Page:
I had an interesting question come across my desk a few days ago: “Is it still worthwhile to understand T-states?” My first response was to think, “Huh? What the heck is a T-state?”
Doing a little more research, I discovered that, yes, there is something called a T-state, and no, it really isn’t relevant any more, at least for mainline Intel® processors.
Let me say this again: T-States are no longer relevant!
Now that the purely practical people have drifted off to other more “relevant” activities, here’s something for all you power management history buffs.
A T-state was once known as a Throttling state. Back in the days before C and P states, T-states existed to save processors from burning themselves up when things went very badly, such as when the cooling fan failed while the processor was running as fast as she could. If a simple well placed temperature sensor registered that the junction temperature was reaching a level that could cause damage to the package or its contents, the HW power manager would place the processor in different T-States depending upon temperature; the higher the temperature, the higher the T-State.
As you probably already guessed, the normal run state of the processor was T0. When the processor entered a higher T-state, the manager would clock gate the cores to slowdown execution and allow the processor to “relax” and cool. For example, in T1 the HW power manager might clock gate 12% of the cycles. In rough terms, this means that the core will run for 78% of the time and sleep for the rest. T2 might clock gate 25% of the cycles, etc. In the very highest T-state, over 90% of the cycles might be clock gated. (See Figure.)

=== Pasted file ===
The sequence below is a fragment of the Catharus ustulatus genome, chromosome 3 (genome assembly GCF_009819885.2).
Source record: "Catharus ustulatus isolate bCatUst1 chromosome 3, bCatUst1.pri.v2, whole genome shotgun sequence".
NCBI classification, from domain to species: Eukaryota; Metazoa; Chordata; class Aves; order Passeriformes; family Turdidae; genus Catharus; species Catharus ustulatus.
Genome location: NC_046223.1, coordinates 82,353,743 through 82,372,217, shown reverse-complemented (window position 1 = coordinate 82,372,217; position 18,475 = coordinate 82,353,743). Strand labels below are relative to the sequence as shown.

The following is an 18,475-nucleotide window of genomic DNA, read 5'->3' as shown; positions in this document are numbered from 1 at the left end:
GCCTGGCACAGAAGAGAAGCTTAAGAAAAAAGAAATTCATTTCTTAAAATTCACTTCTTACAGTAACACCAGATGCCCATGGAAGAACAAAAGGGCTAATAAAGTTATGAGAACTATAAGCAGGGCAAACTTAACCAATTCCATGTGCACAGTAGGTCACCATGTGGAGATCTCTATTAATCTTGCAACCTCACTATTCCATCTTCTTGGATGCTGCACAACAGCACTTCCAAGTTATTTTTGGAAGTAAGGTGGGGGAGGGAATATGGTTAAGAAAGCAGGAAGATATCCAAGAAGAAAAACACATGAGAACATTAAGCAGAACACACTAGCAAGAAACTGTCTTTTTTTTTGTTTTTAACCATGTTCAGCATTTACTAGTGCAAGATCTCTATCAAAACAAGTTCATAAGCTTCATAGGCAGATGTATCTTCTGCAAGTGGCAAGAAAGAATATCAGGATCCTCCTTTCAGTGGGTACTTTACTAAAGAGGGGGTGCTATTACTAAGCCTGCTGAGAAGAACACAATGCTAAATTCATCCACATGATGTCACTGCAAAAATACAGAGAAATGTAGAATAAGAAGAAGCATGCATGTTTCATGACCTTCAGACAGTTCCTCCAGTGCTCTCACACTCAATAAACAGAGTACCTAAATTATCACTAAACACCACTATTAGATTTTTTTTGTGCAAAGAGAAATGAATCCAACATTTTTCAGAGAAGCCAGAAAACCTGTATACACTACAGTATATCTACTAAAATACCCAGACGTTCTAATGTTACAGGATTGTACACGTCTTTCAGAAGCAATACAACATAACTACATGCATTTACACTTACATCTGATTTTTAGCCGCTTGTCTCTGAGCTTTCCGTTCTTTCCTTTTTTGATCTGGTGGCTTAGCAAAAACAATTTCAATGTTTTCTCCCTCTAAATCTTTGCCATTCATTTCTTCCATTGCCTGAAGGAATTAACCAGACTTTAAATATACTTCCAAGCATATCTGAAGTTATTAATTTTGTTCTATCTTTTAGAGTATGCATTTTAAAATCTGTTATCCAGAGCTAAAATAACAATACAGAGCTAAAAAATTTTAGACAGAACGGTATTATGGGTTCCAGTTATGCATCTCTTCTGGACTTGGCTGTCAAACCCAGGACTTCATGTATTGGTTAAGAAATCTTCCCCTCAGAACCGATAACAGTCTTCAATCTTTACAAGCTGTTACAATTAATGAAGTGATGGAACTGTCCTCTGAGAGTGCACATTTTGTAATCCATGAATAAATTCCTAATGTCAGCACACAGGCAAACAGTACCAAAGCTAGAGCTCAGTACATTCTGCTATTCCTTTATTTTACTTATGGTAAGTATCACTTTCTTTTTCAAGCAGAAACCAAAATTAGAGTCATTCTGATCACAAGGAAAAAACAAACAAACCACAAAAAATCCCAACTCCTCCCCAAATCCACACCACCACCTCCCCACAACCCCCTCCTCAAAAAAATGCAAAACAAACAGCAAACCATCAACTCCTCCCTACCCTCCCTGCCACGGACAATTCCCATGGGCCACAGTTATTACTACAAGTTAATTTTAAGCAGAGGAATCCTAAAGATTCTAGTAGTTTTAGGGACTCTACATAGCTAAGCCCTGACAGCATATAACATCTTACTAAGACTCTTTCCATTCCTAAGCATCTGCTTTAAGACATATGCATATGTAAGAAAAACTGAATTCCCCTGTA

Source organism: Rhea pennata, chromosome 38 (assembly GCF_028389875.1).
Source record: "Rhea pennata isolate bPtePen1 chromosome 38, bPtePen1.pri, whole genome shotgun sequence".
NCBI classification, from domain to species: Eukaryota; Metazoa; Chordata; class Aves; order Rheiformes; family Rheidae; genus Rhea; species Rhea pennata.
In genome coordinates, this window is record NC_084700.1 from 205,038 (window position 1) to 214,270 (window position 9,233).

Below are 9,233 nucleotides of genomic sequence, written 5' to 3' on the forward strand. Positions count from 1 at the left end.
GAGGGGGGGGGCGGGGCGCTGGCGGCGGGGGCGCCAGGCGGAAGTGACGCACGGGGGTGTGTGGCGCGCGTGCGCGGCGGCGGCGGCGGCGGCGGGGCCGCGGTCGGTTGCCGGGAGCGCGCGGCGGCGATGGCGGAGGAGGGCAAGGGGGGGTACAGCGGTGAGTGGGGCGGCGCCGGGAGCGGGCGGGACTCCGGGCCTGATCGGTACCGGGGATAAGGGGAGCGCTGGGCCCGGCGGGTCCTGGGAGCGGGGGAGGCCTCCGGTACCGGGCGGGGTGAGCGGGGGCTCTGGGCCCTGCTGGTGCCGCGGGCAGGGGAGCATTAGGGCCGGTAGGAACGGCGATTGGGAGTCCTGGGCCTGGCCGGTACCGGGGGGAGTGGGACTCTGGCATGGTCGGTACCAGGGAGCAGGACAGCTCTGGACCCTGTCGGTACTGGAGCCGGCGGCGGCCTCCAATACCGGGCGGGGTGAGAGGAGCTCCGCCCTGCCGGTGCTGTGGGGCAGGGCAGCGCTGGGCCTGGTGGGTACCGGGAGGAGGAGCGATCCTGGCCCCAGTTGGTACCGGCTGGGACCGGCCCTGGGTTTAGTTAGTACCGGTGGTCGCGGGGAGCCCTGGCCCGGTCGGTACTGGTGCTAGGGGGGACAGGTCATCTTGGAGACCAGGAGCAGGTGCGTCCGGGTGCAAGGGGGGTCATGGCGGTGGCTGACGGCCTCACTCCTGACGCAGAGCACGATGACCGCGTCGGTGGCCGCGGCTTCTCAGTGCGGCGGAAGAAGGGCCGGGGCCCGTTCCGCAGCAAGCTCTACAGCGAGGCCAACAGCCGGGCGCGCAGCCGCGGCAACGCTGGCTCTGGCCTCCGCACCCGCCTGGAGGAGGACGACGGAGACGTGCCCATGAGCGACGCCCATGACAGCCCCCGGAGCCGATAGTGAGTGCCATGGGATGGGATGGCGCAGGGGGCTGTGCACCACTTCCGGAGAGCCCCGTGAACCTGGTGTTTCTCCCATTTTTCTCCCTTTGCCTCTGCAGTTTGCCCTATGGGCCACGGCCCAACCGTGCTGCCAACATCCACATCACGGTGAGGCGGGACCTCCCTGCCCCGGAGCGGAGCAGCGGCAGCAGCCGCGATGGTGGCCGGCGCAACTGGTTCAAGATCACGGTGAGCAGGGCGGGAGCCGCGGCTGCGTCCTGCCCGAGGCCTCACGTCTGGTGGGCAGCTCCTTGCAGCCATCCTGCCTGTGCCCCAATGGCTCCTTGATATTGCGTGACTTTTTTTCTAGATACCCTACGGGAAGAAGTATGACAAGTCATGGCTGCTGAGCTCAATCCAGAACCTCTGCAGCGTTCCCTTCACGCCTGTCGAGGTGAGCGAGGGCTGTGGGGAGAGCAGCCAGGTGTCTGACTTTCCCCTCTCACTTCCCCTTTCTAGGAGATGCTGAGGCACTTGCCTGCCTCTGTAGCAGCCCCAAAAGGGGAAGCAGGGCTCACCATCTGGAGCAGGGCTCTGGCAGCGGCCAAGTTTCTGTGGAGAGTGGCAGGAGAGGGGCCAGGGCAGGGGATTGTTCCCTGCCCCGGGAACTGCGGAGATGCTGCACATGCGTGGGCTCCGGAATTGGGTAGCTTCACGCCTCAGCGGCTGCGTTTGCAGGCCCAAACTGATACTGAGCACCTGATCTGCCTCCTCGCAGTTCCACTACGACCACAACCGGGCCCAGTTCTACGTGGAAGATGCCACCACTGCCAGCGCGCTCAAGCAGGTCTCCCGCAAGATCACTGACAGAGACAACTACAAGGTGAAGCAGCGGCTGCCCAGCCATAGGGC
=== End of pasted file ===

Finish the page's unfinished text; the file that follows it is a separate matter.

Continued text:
Note that in contrast to P-states, the voltage and frequency are not changed. Also, using T-states the application runs slower not because the processor is running slower, but because it is suspended for some percent of the time. In some ways, you can think of a T-state as being like a clock gated C1 state with the processor not being idle, i.e. it is still doing something useful.
In the figure above, the top most plot shows the runtime of a compute intensive workload if no thermal overload occurs. The bottom shows the situation with T states (i.e. before P states), where the processor begins to toggle between running and stopped states to cool down the processor. The middle is what happens in current processors, where the frequency/voltage pair is reduced allowing the processor to cool.
For those of you who have borne with me for the history lesson, there are a few more practical reasons you should be at least aware of T-states.
(1) Some technical literature now uses the term “throttling states” to mean P-states, not T-states.
(2) Some power management data structures, such as some defined by ACPI, still include an unused T-state field. Many inquiries about T-states originate from this little fact.
(3) I suspect that T-states are still relevant in some embedded processors
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